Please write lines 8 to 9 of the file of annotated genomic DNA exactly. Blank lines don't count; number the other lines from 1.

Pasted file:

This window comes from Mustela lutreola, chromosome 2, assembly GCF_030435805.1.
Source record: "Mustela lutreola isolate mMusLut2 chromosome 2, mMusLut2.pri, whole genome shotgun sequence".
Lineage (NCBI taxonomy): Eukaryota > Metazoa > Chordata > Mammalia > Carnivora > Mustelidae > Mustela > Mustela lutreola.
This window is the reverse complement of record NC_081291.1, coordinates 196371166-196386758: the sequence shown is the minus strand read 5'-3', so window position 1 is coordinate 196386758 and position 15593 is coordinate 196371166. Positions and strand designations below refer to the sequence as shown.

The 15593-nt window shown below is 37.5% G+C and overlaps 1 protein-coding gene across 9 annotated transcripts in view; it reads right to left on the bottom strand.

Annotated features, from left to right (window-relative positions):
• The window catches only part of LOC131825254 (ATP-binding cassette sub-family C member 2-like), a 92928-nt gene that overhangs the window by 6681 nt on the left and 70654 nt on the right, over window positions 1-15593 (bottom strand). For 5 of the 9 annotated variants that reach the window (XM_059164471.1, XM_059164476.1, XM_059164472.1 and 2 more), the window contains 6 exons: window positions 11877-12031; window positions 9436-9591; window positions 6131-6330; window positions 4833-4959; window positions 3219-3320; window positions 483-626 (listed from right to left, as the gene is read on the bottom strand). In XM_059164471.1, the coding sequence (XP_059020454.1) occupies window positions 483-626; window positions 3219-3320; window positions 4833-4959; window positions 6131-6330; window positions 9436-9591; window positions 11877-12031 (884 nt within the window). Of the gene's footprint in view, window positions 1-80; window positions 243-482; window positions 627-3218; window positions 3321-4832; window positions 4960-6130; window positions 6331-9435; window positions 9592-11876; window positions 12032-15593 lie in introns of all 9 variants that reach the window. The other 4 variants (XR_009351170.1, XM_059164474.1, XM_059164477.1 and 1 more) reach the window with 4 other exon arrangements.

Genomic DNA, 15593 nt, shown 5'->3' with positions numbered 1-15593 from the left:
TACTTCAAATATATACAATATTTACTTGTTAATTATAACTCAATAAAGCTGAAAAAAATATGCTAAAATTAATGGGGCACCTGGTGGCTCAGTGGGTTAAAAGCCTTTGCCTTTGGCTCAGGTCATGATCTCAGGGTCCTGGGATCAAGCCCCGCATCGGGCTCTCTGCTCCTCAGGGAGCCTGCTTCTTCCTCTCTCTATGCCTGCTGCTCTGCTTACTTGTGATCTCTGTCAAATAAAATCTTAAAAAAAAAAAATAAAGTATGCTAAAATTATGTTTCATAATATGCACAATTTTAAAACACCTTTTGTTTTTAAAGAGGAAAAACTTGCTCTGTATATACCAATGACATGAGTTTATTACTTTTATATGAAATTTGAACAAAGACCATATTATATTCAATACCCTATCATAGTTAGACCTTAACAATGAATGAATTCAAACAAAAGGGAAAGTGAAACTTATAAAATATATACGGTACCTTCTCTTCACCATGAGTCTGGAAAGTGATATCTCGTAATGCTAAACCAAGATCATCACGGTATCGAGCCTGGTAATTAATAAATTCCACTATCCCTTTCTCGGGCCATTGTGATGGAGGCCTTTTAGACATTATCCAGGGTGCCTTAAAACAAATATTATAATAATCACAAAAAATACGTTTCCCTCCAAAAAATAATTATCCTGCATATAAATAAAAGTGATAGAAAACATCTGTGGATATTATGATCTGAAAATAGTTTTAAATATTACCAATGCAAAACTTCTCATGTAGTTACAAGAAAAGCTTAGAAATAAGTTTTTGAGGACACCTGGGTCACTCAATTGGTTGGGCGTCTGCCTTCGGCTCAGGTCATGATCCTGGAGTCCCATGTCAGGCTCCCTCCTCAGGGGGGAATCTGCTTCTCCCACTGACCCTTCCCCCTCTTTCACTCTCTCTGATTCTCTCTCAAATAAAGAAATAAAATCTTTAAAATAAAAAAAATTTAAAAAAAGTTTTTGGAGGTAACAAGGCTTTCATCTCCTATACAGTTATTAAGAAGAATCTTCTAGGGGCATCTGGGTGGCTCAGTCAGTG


Genomic DNA, 15593 nt, shown 5'->3' with positions numbered 1-15593 from the left:
TACTTCAAATATATACAATATTTACTTGTTAATTATAACTCAATAAAGCTGAAAAAAATATGCTAAAATTAATGGGGCACCTGGTGGCTCAGTGGGTTAAAAGCCTTTGCCTTTGGCTCAGGTCATGATCTCAGGGTCCTGGGATCAAGCCCCGCATCGGGCTCTCTGCTCCTCAGGGAGCCTGCTTCTTCCTCTCTCTATGCCTGCTGCTCTGCTTACTTGTGATCTCTGTCAAATAAAATCTTAAAAAAAAAAAATAAAGTATGCTAAAATTATGTTTCATAATATGCACAATTTTAAAACACCTTTTGTTTTTAAAGAGGAAAAACTTGCTCTGTATATACCAATGACATGAGTTTATTACTTTTATATGAAATTTGAACAAAGACCATATTATATTCAATACCCTATCATAGTTAGACCTTAACAATGAATGAATTCAAACAAAAGGGAAAGTGAAACTTATAAAATATATACGGTACCTTCTCTTCACCATGAGTCTGGAAAGTGATATCTCGTAATGCTAAACCAAGATCATCACGGTATCGAGCCTGGTAATTAATAAATTCCACTATCCCTTTCTCGGGCCATTGTGATGGAGGCCTTTTAGACATTATCCAGGGTGCCTTAAAACAAATATTATAATAATCACAAAAAATACGTTTCCCTCCAAAAAATAATTATCCTGCATATAAATAAAAGTGATAGAAAACATCTGTGGATATTATGATCTGAAAATAGTTTTAAATATTACCAATGCAAAACTTCTCATGTAGTTACAAGAAAAGCTTAGAAATAAGTTTTTGAGGACACCTGGGTCACTCAATTGGTTGGGCGTCTGCCTTCGGCTCAGGTCATGATCCTGGAGTCCCATGTCAGGCTCCCTCCTCAGGGGGGAATCTGCTTCTCCCACTGACCCTTCCCCCTCTTTCACTCTCTCTGATTCTCTCTCAAATAAAGAAATAAAATCTTTAAAATAAAAAAAATTTAAAAAAAGTTTTTGGAGGTAACAAGGCTTTCATCTCCTATACAGTTATTAAGAAGAATCTTCTAGGGGCATCTGGGTGGCTCAGTCAGTG